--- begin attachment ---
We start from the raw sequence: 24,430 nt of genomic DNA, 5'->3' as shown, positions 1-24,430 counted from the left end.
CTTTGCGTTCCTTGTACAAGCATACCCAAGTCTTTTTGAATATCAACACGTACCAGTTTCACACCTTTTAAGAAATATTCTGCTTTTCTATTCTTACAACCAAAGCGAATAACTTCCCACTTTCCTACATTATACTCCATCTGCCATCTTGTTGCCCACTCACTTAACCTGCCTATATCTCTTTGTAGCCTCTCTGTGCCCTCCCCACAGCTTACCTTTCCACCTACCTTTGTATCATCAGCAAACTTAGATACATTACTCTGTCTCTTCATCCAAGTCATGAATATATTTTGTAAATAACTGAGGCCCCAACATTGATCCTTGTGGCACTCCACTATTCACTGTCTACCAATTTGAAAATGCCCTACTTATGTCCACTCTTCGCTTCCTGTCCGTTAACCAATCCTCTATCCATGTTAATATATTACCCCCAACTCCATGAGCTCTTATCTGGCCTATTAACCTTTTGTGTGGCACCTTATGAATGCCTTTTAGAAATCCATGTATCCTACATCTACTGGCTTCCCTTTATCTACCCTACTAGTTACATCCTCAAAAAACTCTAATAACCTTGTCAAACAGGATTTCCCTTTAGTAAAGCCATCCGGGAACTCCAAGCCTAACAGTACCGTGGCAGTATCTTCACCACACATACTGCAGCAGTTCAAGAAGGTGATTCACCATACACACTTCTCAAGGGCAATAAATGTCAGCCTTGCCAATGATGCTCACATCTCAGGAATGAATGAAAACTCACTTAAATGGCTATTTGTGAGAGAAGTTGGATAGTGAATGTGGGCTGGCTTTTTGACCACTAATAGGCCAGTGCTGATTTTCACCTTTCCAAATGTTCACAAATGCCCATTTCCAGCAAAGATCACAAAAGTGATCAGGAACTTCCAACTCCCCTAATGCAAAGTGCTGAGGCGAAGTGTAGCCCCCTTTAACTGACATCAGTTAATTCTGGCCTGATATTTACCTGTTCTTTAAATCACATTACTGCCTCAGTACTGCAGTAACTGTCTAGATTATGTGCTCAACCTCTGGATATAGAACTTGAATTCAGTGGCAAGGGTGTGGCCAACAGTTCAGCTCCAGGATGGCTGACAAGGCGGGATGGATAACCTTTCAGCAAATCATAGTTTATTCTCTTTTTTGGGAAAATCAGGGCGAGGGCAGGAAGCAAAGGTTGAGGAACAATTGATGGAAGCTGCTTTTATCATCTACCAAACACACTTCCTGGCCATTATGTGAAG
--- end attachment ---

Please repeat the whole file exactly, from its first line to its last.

We start from the raw sequence: 24,430 nt of genomic DNA, 5'->3' as shown, positions 1-24,430 counted from the left end.
CTTTGCGTTCCTTGTACAAGCATACCCAAGTCTTTTTGAATATCAACACGTACCAGTTTCACACCTTTTAAGAAATATTCTGCTTTTCTATTCTTACAACCAAAGCGAATAACTTCCCACTTTCCTACATTATACTCCATCTGCCATCTTGTTGCCCACTCACTTAACCTGCCTATATCTCTTTGTAGCCTCTCTGTGCCCTCCCCACAGCTTACCTTTCCACCTACCTTTGTATCATCAGCAAACTTAGATACATTACTCTGTCTCTTCATCCAAGTCATGAATATATTTTGTAAATAACTGAGGCCCCAACATTGATCCTTGTGGCACTCCACTATTCACTGTCTACCAATTTGAAAATGCCCTACTTATGTCCACTCTTCGCTTCCTGTCCGTTAACCAATCCTCTATCCATGTTAATATATTACCCCCAACTCCATGAGCTCTTATCTGGCCTATTAACCTTTTGTGTGGCACCTTATGAATGCCTTTTAGAAATCCATGTATCCTACATCTACTGGCTTCCCTTTATCTACCCTACTAGTTACATCCTCAAAAAACTCTAATAACCTTGTCAAACAGGATTTCCCTTTAGTAAAGCCATCCGGGAACTCCAAGCCTAACAGTACCGTGGCAGTATCTTCACCACACATACTGCAGCAGTTCAAGAAGGTGATTCACCATACACACTTCTCAAGGGCAATAAATGTCAGCCTTGCCAATGATGCTCACATCTCAGGAATGAATGAAAACTCACTTAAATGGCTATTTGTGAGAGAAGTTGGATAGTGAATGTGGGCTGGCTTTTTGACCACTAATAGGCCAGTGCTGATTTTCACCTTTCCAAATGTTCACAAATGCCCATTTCCAGCAAAGATCACAAAAGTGATCAGGAACTTCCAACTCCCCTAATGCAAAGTGCTGAGGCGAAGTGTAGCCCCCTTTAACTGACATCAGTTAATTCTGGCCTGATATTTACCTGTTCTTTAAATCACATTACTGCCTCAGTACTGCAGTAACTGTCTAGATTATGTGCTCAACCTCTGGATATAGAACTTGAATTCAGTGGCAAGGGTGTGGCCAACAGTTCAGCTCCAGGATGGCTGACAAGGCGGGATGGATAACCTTTCAGCAAATCATAGTTTATTCTCTTTTTTGGGAAAATCAGGGCGAGGGCAGGAAGCAAAGGTTGAGGAACAATTGATGGAAGCTGCTTTTATCATCTACCAAACACACTTCCTGGCCATTATGTGAAG